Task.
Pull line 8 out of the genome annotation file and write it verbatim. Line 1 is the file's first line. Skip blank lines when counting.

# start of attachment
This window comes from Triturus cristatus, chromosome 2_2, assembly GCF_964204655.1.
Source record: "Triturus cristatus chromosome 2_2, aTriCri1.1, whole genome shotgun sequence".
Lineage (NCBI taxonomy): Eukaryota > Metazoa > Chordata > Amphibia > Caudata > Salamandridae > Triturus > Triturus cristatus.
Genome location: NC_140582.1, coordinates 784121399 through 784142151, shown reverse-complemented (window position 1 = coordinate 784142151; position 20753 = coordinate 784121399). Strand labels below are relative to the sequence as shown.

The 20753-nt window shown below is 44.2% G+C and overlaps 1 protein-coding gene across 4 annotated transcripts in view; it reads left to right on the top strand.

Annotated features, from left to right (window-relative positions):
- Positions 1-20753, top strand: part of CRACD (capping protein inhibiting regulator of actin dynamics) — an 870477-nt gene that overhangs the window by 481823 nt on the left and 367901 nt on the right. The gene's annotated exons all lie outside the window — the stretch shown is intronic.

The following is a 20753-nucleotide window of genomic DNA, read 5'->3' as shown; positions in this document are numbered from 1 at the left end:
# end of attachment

The following is a 20753-nucleotide window of genomic DNA, read 5'->3' as shown; positions in this document are numbered from 1 at the left end: